PHOENIX — Four summers ago when I was interning at the now-defunct Tucson Citizen and Steve Kerr was TNT’s lead analyst, the discussion after a charity basketball game in Tucson turned to his future.
Back then, crazy as it seems now, there were whispers that Kerr would be a good fit as the next Arizona basketball head coach when Lute Olson retires. There also was speculation that he could succeed as the man calling the shots for an NBA team, such as the Phoenix Suns franchise that he was a minority owner of.
But at the time Kerr didn’t want to do any of that. He was content being a broadcaster, a husband and a dad.
“I think I’d like to get more involved maybe down the road, whether it’s coaching or management in some capacity, but I’m really enjoying my family right now and raising my kids and being at home,” Kerr said back then. “Broadcasting gives me a good balance of career and family.”
That conversation came to mind Tuesday when I first heard Kerr would not be returning as general manager of the Suns due to a “career and a personal decision,” saying that “there are other things in life to pursue at times and this just seems like that time.”
Four years ago, Kerr spoke like a man who knew he could handle more of a challenge than announcing, but also a man content to raise his children away from the stresses of the coach’s or general manager’s chair.
Now Kerr walks away from the rigors of being the GM of the Phoenix Suns and back to the family/announcing life pleased with the job he did.
“I would not be leaving if I did not feel good about where our organization is,” he said. “I would not have left a year ago where we were.”
Kerr did a masterful job building the 2009-10 Suns, but I’m not sure how he could feel great about the situation he’s leaving to his successor.
Just last week I wrote that this offseason would define Kerr’s tenure as the general manager of the Suns. He’s made some bad decisions along the way, then made many good decisions leading to the conference finals run, but now comes the summer where he will either put the Suns in a great long-term position or screw it all up.
is the Suns’ only real big man under contract (with Amare, Frye and Lou all free agents), and the franchise faces a couple major decisions (namely Amare) that will color the next half decade at least.
This is no time to be starting a cross-country GM search; this is no time to have a lack of stability from the top down.
With Kerr staying on as a lame duck GM through the end of the month (and even working the draft!), this situation kind of reminds me of the Lute Olson leave of absence dilemma from the 2007-08 NCAA season.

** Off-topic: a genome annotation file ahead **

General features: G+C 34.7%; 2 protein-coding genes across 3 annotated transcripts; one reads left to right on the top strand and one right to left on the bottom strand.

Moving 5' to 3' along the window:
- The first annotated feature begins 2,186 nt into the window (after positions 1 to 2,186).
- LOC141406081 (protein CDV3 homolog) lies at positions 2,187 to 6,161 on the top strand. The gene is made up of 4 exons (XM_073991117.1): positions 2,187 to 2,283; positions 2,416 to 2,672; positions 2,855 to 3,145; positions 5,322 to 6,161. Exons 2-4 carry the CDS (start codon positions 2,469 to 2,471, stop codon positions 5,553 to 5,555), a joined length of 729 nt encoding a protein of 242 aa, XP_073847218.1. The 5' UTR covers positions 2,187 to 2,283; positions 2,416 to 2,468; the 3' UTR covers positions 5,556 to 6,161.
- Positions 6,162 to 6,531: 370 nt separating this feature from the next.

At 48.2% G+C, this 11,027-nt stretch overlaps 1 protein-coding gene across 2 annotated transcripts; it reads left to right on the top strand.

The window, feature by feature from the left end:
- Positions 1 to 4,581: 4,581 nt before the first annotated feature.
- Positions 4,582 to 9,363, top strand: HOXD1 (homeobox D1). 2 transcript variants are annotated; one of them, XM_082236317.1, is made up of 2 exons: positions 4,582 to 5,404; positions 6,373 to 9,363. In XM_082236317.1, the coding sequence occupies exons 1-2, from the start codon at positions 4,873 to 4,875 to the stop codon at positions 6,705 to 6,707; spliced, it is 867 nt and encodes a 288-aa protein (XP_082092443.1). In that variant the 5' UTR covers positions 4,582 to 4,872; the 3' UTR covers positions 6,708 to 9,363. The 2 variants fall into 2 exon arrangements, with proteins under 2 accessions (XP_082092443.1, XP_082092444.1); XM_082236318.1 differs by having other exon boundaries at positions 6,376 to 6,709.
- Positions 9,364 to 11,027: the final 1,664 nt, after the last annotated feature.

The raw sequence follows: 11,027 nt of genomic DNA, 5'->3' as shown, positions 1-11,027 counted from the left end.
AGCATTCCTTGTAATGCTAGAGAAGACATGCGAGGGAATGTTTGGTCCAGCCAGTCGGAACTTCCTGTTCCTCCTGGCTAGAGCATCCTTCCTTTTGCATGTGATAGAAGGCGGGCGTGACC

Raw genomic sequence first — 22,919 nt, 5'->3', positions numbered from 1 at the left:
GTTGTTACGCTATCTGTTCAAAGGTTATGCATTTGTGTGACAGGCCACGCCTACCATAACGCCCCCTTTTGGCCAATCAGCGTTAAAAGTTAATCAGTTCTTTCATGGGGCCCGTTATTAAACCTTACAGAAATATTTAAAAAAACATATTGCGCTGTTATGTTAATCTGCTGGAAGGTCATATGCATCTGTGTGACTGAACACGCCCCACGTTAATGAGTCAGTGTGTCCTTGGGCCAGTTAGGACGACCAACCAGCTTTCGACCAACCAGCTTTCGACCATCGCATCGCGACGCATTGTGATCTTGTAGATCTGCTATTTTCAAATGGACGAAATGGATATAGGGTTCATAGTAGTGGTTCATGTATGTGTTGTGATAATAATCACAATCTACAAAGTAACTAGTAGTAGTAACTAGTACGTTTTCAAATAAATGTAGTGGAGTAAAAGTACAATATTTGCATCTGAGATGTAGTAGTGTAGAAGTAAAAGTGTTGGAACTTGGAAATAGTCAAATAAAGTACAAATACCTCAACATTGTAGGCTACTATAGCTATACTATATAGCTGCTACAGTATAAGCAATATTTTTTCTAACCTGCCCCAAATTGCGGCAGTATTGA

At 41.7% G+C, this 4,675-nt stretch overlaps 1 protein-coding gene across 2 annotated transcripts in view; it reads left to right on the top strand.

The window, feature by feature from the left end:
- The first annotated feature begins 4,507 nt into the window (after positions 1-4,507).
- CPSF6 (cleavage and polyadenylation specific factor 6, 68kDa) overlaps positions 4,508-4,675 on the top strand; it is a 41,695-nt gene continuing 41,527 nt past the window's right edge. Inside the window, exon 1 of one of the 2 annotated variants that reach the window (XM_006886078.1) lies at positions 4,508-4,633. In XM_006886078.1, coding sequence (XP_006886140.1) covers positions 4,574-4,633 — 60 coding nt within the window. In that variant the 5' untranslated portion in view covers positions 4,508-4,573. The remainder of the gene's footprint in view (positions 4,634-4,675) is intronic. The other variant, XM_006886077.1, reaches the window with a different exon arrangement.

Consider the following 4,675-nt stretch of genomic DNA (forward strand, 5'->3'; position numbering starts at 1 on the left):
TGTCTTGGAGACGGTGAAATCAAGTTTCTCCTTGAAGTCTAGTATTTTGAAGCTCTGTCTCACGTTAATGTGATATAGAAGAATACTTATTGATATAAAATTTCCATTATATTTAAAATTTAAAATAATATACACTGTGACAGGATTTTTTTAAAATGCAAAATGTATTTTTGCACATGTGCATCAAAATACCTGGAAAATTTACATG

Basically, Olson took a leave of absence in November 2007 and then announced on Dec. 6 he would be missing the rest of the season without giving any timetable for a potential return. It took Arizona a mere 12 days to anoint Kevin O’Neill as Olson’s successor as part of a hastily thrown together succession plan.
Then when Olson returned, everyone at Arizona seemed to forget all about the succession plan, with then-athletic director Jim Livengood saying, “A succession plan is in place when you’re not sure of what might happen next.”
To me Arizona seemed to put together a succession plan featuring O’Neill to show recruits there was a plan in place even when there clearly wasn’t one, and it worked, as O’Neill hauled in a studly recruiting class headlined by Brandon Jennings that included two other jewels.
Of course that class ended up being decimated when O’Neill left and Olson retired, but the point is the Suns at least need to have an appearance of a plan entering the most crucial few weeks of their foreseeable future.
In no way is this a good thing that the Suns are starting a search for a replacement about two weeks before they will be trying to re-sign Amare or lure their next stud big man. The Suns don’t have time to traverse the country for the perfect GM, they need that GM to start working now.
No recruit or free agent is going to a place that is still searching for the man to call the shots. Just like Arizona’s bogus succession plan, the Suns need a Steve Kerr succession plan in place, and I think that means David Griffin.
Griffin is the organization lifer who can pick up where Kerr left off without skipping a beat. As Kerr’s right-hand man, he’s already had a major say in personnel issues, and if he’s installed almost immediately I think the Suns will be OK.
Griffin understands the Suns’ culture better than anybody, and the Suns really don’t have time for a new GM to feel out the organization. Their most important summer since 2004 is on the horizon, and the only talent searches that should be going on should involve the players on the court.
Whatever your opinion of Kerr as a GM — which is understandably mixed among Suns fans since he made some pretty poor moves and some other pretty great ones — the most important thing now is ensuring a sense of stability in the front office when the most important summer in NBA free agency history tips off July 1.
The Summer of 2010 is no time for lame ducks. The Suns need to find Kerr’s replacement yesterday.
Tyler Lockman contributed reporting.